Finding minority graduate students may not be easy
Enrollment rates in graduate and vocational programs have been healthy over the past year, even in the midst of the pandemic. Graduate enrollments posted small gains for both semesters of the past academic year, as undergraduate enrollment plummeted.
Corn a new report released today by the EAB, a consultation group for schools and colleges, warns that colleges should not rely on a continued increase in graduate enrollment. In fact, the National Center for Education Statistics predicts that colleges will lose 1% of graduate enrollment each year by 2029.
In particular, the EAB study focuses on students in minority higher and vocational schools. The report – based on a survey of 2,234 adults who are current or potential graduate students – found that minority students are more likely than white students to say the pandemic has changed their plans, keeping them away from higher education .
âMore than half of Asian students surveyed said the pandemic had an impact on their education plans. African, African American and black students have also been unevenly affected by the pandemic, 45% of students from this group indicating that COVID-19 has affected their plans to pursue higher education, âthe report says.
Overall, 52.4% of potential Asian students said the pandemic affected their potential to go to college, compared to 44.5% of blacks and 30.6% of Latinxes. Among whites, only 25.3% said the pandemic affected their graduate school plans. (The vast majority of graduate and professional students pursue master’s studies, not doctoral studies)
âIn addition to students of color, nearly 60% of international students planning to pursue graduate studies in the United States said the pandemic had altered their education plans, compared with 28% of their domestic counterparts,â says the report. âInternational students have not only faced obstacles faced by domestic students during the pandemic, but also international travel restrictions, difficulties in obtaining a visa, and difficulties in meeting admission requirements such as Test of English as a Foreign Language (TOEFL). “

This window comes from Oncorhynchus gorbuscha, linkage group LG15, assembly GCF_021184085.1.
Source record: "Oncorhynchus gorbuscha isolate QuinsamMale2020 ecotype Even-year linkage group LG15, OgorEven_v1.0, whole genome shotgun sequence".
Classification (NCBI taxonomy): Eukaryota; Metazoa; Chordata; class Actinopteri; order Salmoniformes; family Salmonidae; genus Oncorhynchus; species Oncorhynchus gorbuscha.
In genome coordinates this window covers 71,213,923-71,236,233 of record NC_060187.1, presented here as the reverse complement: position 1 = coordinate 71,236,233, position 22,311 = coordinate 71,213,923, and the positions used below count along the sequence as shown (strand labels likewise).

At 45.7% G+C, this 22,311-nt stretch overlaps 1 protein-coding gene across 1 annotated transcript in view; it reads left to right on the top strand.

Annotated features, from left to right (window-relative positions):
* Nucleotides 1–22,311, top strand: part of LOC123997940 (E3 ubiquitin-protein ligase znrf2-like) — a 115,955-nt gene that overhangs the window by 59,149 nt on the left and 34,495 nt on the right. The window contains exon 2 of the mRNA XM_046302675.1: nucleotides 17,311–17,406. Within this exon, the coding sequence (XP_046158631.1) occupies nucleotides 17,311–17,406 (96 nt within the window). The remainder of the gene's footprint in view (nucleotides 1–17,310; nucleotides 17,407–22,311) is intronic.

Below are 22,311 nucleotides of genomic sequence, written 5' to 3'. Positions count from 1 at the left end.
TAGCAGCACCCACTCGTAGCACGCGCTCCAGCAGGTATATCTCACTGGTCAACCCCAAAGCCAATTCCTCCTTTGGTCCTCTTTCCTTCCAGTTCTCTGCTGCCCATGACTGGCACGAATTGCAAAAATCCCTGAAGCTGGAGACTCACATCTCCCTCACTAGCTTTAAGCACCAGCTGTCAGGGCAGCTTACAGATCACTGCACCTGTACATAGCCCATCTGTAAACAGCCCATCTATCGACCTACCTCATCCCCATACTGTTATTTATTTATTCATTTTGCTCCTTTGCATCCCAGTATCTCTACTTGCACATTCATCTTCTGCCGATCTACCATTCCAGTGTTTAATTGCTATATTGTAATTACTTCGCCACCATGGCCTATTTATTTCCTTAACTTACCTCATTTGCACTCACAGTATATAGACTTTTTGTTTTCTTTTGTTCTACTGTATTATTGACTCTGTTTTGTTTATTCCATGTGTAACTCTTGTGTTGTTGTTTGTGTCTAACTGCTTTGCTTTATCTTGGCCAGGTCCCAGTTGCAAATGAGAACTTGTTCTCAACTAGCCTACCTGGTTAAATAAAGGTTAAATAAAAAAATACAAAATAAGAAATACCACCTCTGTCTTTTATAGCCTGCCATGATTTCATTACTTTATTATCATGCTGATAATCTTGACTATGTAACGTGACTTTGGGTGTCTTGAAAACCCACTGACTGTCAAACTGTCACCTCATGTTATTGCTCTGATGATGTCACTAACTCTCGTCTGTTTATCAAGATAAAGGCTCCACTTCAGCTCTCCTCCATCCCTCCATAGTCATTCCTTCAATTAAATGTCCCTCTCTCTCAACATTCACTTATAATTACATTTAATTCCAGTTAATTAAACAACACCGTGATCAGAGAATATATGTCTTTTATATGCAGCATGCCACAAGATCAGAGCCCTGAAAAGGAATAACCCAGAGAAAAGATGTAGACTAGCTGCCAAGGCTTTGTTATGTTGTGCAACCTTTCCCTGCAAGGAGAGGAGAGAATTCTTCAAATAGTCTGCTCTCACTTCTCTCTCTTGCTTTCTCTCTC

At the same time that minority students may be more difficult to recruit, all students express more interest in diversity as a factor in choosing which graduate and professional programs to seek. On a scale of one to five (five being the most important), this year’s survey found that students rated âclass diversityâ at 3.24. Over the past three years it has been 3.06.
In terms of graduate students and minority professionals, costs may be a key factor, according to the report.
âAs in the past, the cost most often deters students from applying or enrolling in graduate programs. Almost half of the students surveyed who did not plan to pursue higher education immediately said that more affordable tuition fees would motivate them to return to school. Additionally, 32 percent of students surveyed identified the “high cost of attending school” as their main barrier to enrollment, “the report said.
This is particularly the case for minority students. “Although students from all walks of life cited the cost of the program as the main barrier to enrollment, African, African-American and black students and international students disproportionately shared that the cost of the program is the main one. reason why they cannot or do not want to pursue higher education, âthe report says. “For example, nearly half of African, African-American, and black students surveyed said ‘high cost of attendance’ was their biggest barrier to enrollment, compared with 28 percent of white students, 19 percent of Asian students and 7 percent of Hispanic students. / Latinx students.
Amy Luitjens, consultant and director of EAB, said the message about student costs was “much more nuanced” than just being cheap.
Institutions “need to be very clear” about what students are actually paying (minus available aid), and also need to talk about return on investment, she said.
Graduate students and professionals alike need to feel that a degree will lead to advancement, she said.